Why choosing cherries makes good nutritional sense

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Why choosing cherries makes good nutritional sense

They’re red, they’re tasty and are one of the most welcomed fresh fruit to arrive in spring – cherries.  Whether fresh, frozen, or dried, all forms of cherries have unique qualities making them a nutritional standout.

Like the saying “life is a bowl full of cherries” goes, then aren’t we lucky.  Whether you like your cherries sweet or tart, the smallest members of the stone fruit family (which include apricots, nectarines, peaches, and plums) are always a good choice for providing strong nutritional benefits for your health.

Don’t let their petite exterior fool you into thinking they have little nutritionally to contribute – this small yet mighty fruit packs a ton of nutrients which is why to be sure to add cherries to your grocery list.  At only 80-100 calories and just half a gram of fat in a one cup serving, cherries unique flavor makes them an excellent ingredient to add to a variety of breakfast, lunch, dinner, and snack options.  

Cherries are typically classified as either sweet or tart.  Sweet cherries include the Bing and Rainier varieties while tart cherries include Montmorency and Balaton.  

Whether you buy them fresh or frozen, here’s how cherries may improve your overall health:

·      Cherries can help you get a good night’s sleep

Melatonin, the hormone helping lower our body temperature making us feel sleepy, is found in one of nature’s few food sources of it – cherries.  A 2012 study found that tart Montmorency cherries can enhance sleep quality by significantly elevating melatonin levels particularly when consumed as a juice.  The improvements seen in study participants who consumed tart cherry juice for 7 days included increases in time in bed, total sleep time and better sleep efficiency.   The reason appears to stem from the fact that the melatonin in tart cherry juice is very well absorbed and utilized by the body providing an effect that rivals melatonin supplements.

·      Cherries can improve blood pressure readings

The mineral potassium, a natural blood pressure reducer, is found abundantly in sweet cherries.  The body relies heavily on potassium to help lower blood pressure by balancing out the negative effects of salt.  Your kidneys help to control blood pressure by controlling the amount of fluid stored in the body – the more fluid, the higher blood pressure will rise. 

People who eat more potassium-rich foods like sweet cherries tend to have less hypertension.  One cup of these ruby red gems provides 322 milligrams of potassium which is about the same as a small banana.  Sweet cherries also boast quercetin, an antioxidant that may help keep blood vessel relaxed and supple.

·      Cherries  can help ease muscle soreness

Tart cherry juice may be a beverage of choice to help ease sore muscles after exercise. A 2010 study looked at the effect of tart cherry juice on recovery from marathon runs.  Twenty runners were assigned to consume either two 8-oz. bottles daily of tart cherry juice or a placebo.  Results showed that the runners downing tart cherry juice had reduced oxidative stress and inflammation markers as well as reduced muscle soreness and a faster recovery.  It was noted from the study that tart cherry juice consumption may be particularly useful when a number of strenuous exercise bouts are required within a fairly short period of time.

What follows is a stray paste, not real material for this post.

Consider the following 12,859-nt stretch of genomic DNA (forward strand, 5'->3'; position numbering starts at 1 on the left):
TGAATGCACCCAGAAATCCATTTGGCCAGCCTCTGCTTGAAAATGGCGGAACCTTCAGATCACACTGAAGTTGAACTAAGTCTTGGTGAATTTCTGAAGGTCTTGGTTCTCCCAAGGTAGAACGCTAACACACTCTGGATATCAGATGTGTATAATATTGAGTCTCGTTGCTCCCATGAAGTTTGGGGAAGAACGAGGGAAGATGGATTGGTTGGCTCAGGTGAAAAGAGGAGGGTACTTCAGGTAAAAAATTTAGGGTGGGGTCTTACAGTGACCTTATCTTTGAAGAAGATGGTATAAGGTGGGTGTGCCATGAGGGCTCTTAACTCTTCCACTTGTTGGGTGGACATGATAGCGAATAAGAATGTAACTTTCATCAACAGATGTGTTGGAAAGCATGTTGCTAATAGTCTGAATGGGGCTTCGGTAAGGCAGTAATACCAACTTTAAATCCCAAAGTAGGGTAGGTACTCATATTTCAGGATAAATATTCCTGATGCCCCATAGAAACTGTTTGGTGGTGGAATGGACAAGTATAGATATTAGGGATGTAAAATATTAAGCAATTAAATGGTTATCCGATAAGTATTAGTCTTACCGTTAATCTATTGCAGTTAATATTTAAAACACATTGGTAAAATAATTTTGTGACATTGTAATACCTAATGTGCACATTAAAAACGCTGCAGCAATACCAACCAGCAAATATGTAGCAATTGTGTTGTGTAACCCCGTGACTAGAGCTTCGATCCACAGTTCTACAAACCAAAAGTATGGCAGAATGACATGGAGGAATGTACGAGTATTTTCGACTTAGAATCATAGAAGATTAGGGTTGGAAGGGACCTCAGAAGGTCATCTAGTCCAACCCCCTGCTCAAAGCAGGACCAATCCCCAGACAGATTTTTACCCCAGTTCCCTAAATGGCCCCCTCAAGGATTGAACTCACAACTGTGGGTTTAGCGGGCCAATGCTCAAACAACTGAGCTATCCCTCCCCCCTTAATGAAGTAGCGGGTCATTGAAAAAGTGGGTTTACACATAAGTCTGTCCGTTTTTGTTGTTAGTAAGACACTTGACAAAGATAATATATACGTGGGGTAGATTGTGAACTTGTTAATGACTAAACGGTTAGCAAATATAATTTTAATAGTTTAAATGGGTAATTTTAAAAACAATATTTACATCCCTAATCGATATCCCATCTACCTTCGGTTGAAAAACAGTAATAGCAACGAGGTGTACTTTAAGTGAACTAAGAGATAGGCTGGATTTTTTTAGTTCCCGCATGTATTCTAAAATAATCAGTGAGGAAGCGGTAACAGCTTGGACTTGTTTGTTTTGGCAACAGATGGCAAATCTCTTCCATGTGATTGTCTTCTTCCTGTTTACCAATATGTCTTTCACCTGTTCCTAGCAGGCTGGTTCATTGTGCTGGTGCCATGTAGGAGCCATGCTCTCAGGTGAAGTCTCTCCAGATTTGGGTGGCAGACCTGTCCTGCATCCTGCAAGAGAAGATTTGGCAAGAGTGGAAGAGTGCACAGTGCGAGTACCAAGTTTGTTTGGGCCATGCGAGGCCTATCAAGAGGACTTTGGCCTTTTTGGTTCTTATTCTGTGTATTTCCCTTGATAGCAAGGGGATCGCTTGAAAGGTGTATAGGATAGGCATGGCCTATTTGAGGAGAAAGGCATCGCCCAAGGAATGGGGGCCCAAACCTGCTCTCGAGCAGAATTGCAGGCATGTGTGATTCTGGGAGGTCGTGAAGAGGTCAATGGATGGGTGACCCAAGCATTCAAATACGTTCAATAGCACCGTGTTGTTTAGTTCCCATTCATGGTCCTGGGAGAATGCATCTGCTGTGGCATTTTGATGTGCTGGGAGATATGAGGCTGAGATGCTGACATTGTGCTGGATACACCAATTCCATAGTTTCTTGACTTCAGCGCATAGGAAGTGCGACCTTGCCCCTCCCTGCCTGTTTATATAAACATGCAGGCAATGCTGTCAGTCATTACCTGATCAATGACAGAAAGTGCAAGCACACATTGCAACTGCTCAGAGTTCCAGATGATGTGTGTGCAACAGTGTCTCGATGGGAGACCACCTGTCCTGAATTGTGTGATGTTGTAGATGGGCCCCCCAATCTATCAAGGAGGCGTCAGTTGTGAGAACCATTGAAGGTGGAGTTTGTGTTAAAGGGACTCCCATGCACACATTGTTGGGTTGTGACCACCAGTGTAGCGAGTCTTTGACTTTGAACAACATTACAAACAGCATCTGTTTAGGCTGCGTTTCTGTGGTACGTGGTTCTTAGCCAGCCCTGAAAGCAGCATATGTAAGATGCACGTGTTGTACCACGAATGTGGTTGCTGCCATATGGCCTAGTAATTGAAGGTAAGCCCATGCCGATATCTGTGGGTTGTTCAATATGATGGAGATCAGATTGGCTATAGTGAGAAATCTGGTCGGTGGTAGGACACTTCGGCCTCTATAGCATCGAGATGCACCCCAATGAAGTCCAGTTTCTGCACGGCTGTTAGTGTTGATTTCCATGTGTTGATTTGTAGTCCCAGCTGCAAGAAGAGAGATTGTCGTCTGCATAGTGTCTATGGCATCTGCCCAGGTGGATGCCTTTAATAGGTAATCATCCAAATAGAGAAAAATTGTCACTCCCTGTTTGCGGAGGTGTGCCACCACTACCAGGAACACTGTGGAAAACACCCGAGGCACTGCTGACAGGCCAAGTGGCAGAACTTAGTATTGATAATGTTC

·      Cherries good for gout

Gout is a form of arthritis caused by too much uric acid in the blood which can lead to swelling, inflammation, and tenderness in joints.  A growing body of research reveals that both sweet and tart cherries are good for getting rid of gout.  Studies have shown that about 2 cups of fresh sweet Bing cherries daily can lower uric acid levels by 15% and also reduce C-reactive protein, a marker of inflammation.  Another study showed that drinking 8-ounces of tart cherry juice a day reduces uric acid. 

·      Cherries may improve brain function

Tart Montmorency cherries grown in Michigan may hold a key to improving brain function and reducing symptoms of both Alzheimer’s disease and Huntington’s disease.  This is according to a study at Central Michigan University which showed antioxidants found in tart cherries may be useful not only for treating inflammation-related conditions but also shown to have positive effects on degenerative brain diseases.

Bottom line

Cherries, whether sweet or tart, fresh, frozen or dried, can be part of a healthy diet for most people.  While studies on health benefits are encouraging, at the same time evidence does not support recommending cherries as the primary treatment method for someone with pain, gout, or insomnia.  Talk to your healthcare provider to discuss what is appropriate for you. 

In the meantime, here are ideas to help increase your intake of cherries:

·      Top oatmeal or cereal with dried tart cherries and chopped pecans

·      Defrost a bag of frozen tart cherries and layer with Greek yogurt and granola

·      Add dried tart cherries to leafy green salads

·      Drink 10 ounces of tart cherry juice before working out

·      Make a smoothie of blended tart cherry juice, vanilla or cherry Greek yogurt and frozen cherries

·      Make a trail mix of tart cherries, chopped nuts and granola cereal

·      Add dried tart cherries to chicken salad, couscous, whole-grain salads, rice pilafs, risotto, and pasta salads

·      Tart cherries pair well with pork, chicken, or salmon.  Try using frozen cherries for a sauce served over grilled pork tenderloin